Make us your home page

Today’s top headlines delivered to you daily.

(View our Privacy Policy)

With weak, or no, candidates, Democratic may face painful defeat

For two decades, it's been almost like a ritual after the votes are tallied in nonpresidential elections: Wounded activists and leaders wring their hands and bemoan how the Florida Democratic Party has sunk to its weakest position ever.

Well, forgive us for alarming you Florida Democrats, but if you think 1998, 2002, 2006 and 2010 were painful election cycles, consider how excruciating 2014 might be.

As things stand, Florida Democrats are pretty much betting the house on former life-long, self-described pro-gun, pro-life, Ronald Reagan Republican Charlie Crist winning back the Governor's Mansion. Imagine the Wednesday morning quarterbacking if Gov. Rick Scott beats Crist and wins a second term. His chances are roughly 50/50.

Meanwhile, it's hard to find any plugged-in Democrat suggesting they have a shot at winning a Cabinet office. Two credible candidates, George Sheldon and Perry Thurston, are spending their scarce resources in a primary to take on lavishly funded Attorney General Pam Bondi, while no serious Democrat has emerged to challenge Agriculture Commissioner Adam Putnam or Chief Financial Officer Jeff Atwater.

It's not that Florida Democrats lack a bench of strong statewide candidates. In 2014, they don't even have a stool.

Another hasty exit

Less than a week, after the Crist campaign announced that former Barack Obama campaign staffer Eric Conrad would be its communications director, Conrad left the campaign "to pursue other opportunities," said Tallahassee-based consultant Kevin Cate.

This is the same campaign that earlier this year started introducing donors to its new campaign manager, Bill Hyers, who also disappeared hastily.

Latvala praises Scott

State Sen. Jack Latvala, R-Clearwater, is arguably the leading moderate Republican in Tallahassee, and at first blush, not the most likely candidate to be a top legislative ally of Gov. Rick Scott. But the maverick Pinellas legislator who never hesitated to butt heads with Gov. Jeb Bush has emerged as one of Scott's most vocal cheerleaders.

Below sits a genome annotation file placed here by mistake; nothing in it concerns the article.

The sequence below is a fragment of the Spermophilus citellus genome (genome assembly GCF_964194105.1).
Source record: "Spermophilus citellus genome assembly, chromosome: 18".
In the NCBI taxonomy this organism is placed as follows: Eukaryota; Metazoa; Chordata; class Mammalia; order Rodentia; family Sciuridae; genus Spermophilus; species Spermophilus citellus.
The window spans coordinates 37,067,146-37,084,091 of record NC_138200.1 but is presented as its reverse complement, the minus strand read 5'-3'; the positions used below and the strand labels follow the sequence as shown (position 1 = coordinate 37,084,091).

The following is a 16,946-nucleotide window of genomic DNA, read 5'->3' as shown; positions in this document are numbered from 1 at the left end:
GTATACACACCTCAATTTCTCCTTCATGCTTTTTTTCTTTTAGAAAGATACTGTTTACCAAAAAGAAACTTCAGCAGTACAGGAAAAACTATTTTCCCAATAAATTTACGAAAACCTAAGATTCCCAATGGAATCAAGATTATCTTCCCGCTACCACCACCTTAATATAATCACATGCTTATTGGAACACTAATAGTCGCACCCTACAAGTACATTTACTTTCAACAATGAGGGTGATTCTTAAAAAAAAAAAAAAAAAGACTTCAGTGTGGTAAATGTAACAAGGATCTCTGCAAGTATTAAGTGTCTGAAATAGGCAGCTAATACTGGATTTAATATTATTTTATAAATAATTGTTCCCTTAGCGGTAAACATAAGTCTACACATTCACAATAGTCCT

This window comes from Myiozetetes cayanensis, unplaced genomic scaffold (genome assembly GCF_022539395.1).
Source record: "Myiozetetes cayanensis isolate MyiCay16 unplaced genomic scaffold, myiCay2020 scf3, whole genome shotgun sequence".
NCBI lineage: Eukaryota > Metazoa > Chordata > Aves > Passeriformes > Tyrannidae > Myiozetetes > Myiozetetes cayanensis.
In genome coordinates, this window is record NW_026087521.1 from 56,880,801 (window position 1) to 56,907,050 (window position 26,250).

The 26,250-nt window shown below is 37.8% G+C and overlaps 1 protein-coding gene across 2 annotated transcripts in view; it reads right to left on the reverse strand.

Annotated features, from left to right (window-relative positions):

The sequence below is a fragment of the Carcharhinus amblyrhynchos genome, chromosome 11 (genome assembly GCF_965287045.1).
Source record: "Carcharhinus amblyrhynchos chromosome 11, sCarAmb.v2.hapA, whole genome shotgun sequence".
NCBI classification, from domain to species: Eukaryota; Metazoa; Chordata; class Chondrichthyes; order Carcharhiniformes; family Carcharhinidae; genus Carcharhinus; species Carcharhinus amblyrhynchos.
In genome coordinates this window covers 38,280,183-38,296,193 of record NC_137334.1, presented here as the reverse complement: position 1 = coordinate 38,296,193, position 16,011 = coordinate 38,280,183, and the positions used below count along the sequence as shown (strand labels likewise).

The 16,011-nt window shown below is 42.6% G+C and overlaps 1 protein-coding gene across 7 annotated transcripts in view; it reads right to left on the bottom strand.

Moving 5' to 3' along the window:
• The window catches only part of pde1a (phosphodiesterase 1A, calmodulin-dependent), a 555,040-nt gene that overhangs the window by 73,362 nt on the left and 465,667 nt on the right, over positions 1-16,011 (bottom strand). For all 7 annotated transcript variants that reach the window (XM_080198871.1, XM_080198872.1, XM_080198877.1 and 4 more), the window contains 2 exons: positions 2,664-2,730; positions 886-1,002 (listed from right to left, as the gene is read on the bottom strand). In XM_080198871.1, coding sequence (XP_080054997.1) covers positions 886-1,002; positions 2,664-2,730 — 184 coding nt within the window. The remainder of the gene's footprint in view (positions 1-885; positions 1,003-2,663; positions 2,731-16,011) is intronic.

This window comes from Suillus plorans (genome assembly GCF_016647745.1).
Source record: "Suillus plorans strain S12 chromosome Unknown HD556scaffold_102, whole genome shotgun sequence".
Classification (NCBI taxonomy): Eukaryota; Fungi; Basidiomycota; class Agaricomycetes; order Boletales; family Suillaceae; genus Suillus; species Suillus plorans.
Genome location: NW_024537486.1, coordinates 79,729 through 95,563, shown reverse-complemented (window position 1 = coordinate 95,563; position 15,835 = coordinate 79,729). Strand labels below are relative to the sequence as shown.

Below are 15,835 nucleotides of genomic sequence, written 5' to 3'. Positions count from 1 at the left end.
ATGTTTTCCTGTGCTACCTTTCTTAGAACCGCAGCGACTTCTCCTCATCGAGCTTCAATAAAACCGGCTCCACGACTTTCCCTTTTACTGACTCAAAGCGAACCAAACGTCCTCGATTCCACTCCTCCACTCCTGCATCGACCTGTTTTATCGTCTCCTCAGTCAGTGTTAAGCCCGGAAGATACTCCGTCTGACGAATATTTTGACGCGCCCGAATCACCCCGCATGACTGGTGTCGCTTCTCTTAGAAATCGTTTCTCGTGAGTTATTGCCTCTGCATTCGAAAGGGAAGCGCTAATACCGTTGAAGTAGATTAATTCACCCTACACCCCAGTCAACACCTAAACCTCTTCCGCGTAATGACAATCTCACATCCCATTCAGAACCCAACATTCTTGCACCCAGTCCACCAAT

"He's done a lot for Pinellas County," said Latvala, also heaping praise on Scott's controversial chief of staff Adam Hollingsworth, in a Political Connections interview airing today on Bay News 9.

The praise appears genuine, but it also happens to be a wise approach as veto season approaches.

"The governor has listened to me on some issues. He's moderating his position on some issues and frankly that's what government and politics are all about," Latvala said on the show airing at 11 a.m. and 8 p.m. "People want to elect outsiders to government jobs, but they need to understand if you do that, there needs to be some on-the-job training. I think he's gotten that, and I think every day he's a better governor."

Important invitation

A lesbian couple from South Florida has been invited to attend the White House Easter Egg Roll on Monday with their son. Melanie and Vanessa Alenier are among the plaintiffs in a lawsuit seeking to overturn Florida's ban on gay marriage.

"Melanie and I have worked so hard to build and protect our family, but nothing can come close to matching the protections that marriage provides," Vanessa Alenier said in a statement distributed by Equality Florida. "Our family is in need of those protections just like other families. We want our son to understand that his family is secure and just as respected as any other family part of our community here in Florida."

Illegal donations

A hotel magnate with ties to Bill and Hillary Rodham Clinton pleaded guilty Thursday to funneling illegal donations to three candidates, including Kendrick Meek, the former Florida congressman who ran for Senate in 2010.

Sant Singh Chatwal admitted using straw donors to move $180,000 to the candidates (the others have been identified as Hillary Rodham Clinton and former Sen. Chris Dodd of Connecticut). Chatwal then reimbursed the donors.